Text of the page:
If you are traveling to Oregon from abroad, be sure to invest in travel insurance before your trip. It is especially important when doing activities, like hiking. If you haven’t already obtained travel insurance for your trip, travel protected with World Nomads.
More Things To Do in Florence, Oregon
While hiking in Florence, Oregon is one of our favorite things to do, it isn’t the only activity! While in town, make sure to check out other fun Florence, Oregon things to do.
Stroll through Old Town Florence, Oregon
The coastal town of Florence, Oregon, population 8,500, is situated in the central portion of the state where the Siuslaw River flows into the Pacific Ocean.
In downtown Florence, Oregon is the charming Old Town district. Bay Street runs parallel to the river where locally-owned restaurants and shops are housed in historic buildings. In the summertime, brilliant flowers rise beside the sidewalks and overflow from pots hanging from street lamps.
Strolling the street with an ice cream in hand from the bridge down to the wooden docks is an ideal way to soak in the atmosphere.
Walk along Florence, Oregon Beaches
There are many more beaches in Florence, Oregon other than Hobbit Beach! We love the beaches near Florence because they are wide and flat – which makes them great for long beach walks. We think the best beach in Florence, Oregon is Heceta Beach, which stretches from the North Jetty north to the Driftwood Shores Hotel.
Top Tip: Looking for romantic Oregon coast things to do? Go on a horseback ride on the beach at sunset! You can book your ride with C&M Stables.
See the Sea Lions Cave
One of the fun things to do in Florence, Oregon with kids is to go see the Sea Lions. The natural cave is just 11 miles north of Florence and has been protected since 1932. Top Tip: The cave is open from 9:00am to 5:00pm and requires a ticket to enter.
More Florence, Oregon Attractions
Our favorite Florence activities are outdoors in nature, but other travelers might want to check out these area attractions.
There are two museums in Florence, Oregon: the Siuslaw Pioneer Museum and the Oregon Coast Military Museum.
Golf in Florence, Oregon
Visitors who want to golf in Florence can do so at two courses: Florence Golf Links (which also has a decent restaurant with kind staff) and Ocean Dunes.
Three Rivers Casino
Wondering what to do on the Oregon coast when it rains? Try your luck at the casino!
Shopping in Florence, Oregon
There are numerous boutique stores in Florence, Oregon in the historic Old Town. Along Highway 101, visitors will find many antique shops as well.
Fishing and Crabbing
Visitors who want to go fishing in Florence, Oregon can charter a boat. The best season for crabbing in Florence, Oregon is in the summer through the autumn.
Food in Florence, Oregon
Some of the best places to eat in Florence, Oregon are in the historic Old Town.
Our top pick for dining in Florence, Oregon is the Waterfront Depot. Located riverside, the restaurant is housed in a charming historic house. Top Tip: Order the signature dish: Crab-encrusted Halibut – it’s absolutely delicious!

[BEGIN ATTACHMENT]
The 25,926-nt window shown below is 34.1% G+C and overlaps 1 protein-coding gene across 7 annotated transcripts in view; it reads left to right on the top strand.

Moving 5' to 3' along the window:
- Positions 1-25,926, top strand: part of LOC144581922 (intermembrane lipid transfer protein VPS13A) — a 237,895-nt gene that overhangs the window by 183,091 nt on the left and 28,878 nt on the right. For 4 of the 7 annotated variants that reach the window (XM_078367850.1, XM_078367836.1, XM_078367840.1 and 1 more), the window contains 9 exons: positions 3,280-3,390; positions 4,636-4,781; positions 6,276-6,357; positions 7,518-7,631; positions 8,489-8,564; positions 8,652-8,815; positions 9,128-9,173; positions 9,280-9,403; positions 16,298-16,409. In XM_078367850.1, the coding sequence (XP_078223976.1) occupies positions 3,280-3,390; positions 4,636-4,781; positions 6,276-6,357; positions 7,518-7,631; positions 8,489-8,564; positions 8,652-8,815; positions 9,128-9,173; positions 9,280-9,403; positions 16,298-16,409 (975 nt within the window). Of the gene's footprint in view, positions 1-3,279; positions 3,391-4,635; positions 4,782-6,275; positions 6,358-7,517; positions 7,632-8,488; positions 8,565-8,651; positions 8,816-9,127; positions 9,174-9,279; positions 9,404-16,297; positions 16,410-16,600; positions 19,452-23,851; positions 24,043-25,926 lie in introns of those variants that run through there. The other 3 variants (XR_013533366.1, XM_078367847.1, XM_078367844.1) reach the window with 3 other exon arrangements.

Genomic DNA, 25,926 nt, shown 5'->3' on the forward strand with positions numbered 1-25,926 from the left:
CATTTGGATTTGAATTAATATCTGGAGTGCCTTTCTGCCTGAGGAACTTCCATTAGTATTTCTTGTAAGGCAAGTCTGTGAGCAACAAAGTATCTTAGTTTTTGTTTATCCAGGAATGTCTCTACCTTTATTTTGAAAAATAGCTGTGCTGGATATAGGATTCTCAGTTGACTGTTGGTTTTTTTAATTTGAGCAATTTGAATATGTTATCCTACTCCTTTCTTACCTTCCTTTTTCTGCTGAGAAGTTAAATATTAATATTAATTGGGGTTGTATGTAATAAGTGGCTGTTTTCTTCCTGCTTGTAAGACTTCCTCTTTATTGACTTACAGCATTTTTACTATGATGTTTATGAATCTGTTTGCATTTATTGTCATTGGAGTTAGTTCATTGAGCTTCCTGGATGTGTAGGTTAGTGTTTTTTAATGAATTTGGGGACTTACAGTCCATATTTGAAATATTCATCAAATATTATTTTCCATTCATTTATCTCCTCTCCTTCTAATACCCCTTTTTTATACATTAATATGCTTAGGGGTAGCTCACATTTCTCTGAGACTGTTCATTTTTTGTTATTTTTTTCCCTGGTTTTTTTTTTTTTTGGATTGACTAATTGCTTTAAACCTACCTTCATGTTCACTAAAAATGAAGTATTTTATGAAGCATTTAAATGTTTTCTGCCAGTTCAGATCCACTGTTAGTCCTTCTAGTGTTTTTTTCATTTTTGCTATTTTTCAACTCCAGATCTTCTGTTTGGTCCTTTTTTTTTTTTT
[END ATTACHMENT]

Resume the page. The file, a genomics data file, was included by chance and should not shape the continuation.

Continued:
Casual Pub Grub
For really good food in a relaxed atmosphere, head to Homegrown. The menu features healthy options, too. Best of all, they serve a range of locally produced craft beer…which pairs perfectly with any meal!
For more tips of where to eat in Florence, Oregon read fellow traveler reviews on TripAdvisor.
Bars in Florence, Oregon
For a small town, Florence has an abundance of fun places to drink. Our favorite spots for a good local beer are Traveler’s Cove (check out the outdoor riverside deck), the Beachcomber Tavern and also Homegrown.
Lodging in Florence, Oregon
Travelers wondering where to stay in Florence, Oregon have quite a few choices – from hotels to apartments to campgrounds.
Hotels in Florence, Oregon
Many of the hotels and motels in Florence, Oregon are located along Highway 101. However, most of the hotels get below-average reviews. We recommend staying in the Old Town at The River House Inn or renting an apartment on Airbnb. (Not already a member of Airbnb? Create your account using this link and save money on your first stay!) For a beachfront hotel, we think Driftwood Shores Resort offers nice rooms-with-a-view.
Start your search for top-rated hotels for your upcoming trip on Booking.com – like we do!
Florence, Oregon Camping
Surrounded by lush nature, there are many Florence, Oregon campgrounds for visitors who would rather camp than stay in a hotel. Alder Dune Campground, which is within the Siuslaw National Forest, is highly rated by fellow travelers for camping near Florence, OR.
Weather in Florence, Oregon
Florence, Oregon weather is temperate, with sunny and cool summers and cloudy and wet winters. The best time to visit Florence is in the summer and autumn – especially if hiking! Be cautious when hiking after it rains, as the trails (especially the Heceta Head Trail) can be very muddy and slippery.
Hikes near Florence, Oregon Map
Visiting More Top Attractions in the USA? Check out our detailed guides to Vancouver WA, NOLA, Austin, DC, Philly, Portland, Seattle, New York City, Flagstaff AZ, a Weekend In San Diego or Denver CO and the sights of San Francisco!
Like what you’re reading? Join the journey!
Subscribe to JetSetting Fools and get new blog posts and our quarterly newsletter direct to your inbox:
We want to know: What are your favorite hikes near Florence, Oregon? Tell us in the comments!
Pin it! See all of our travel pins on our JetSetting Fools Pinterest Board.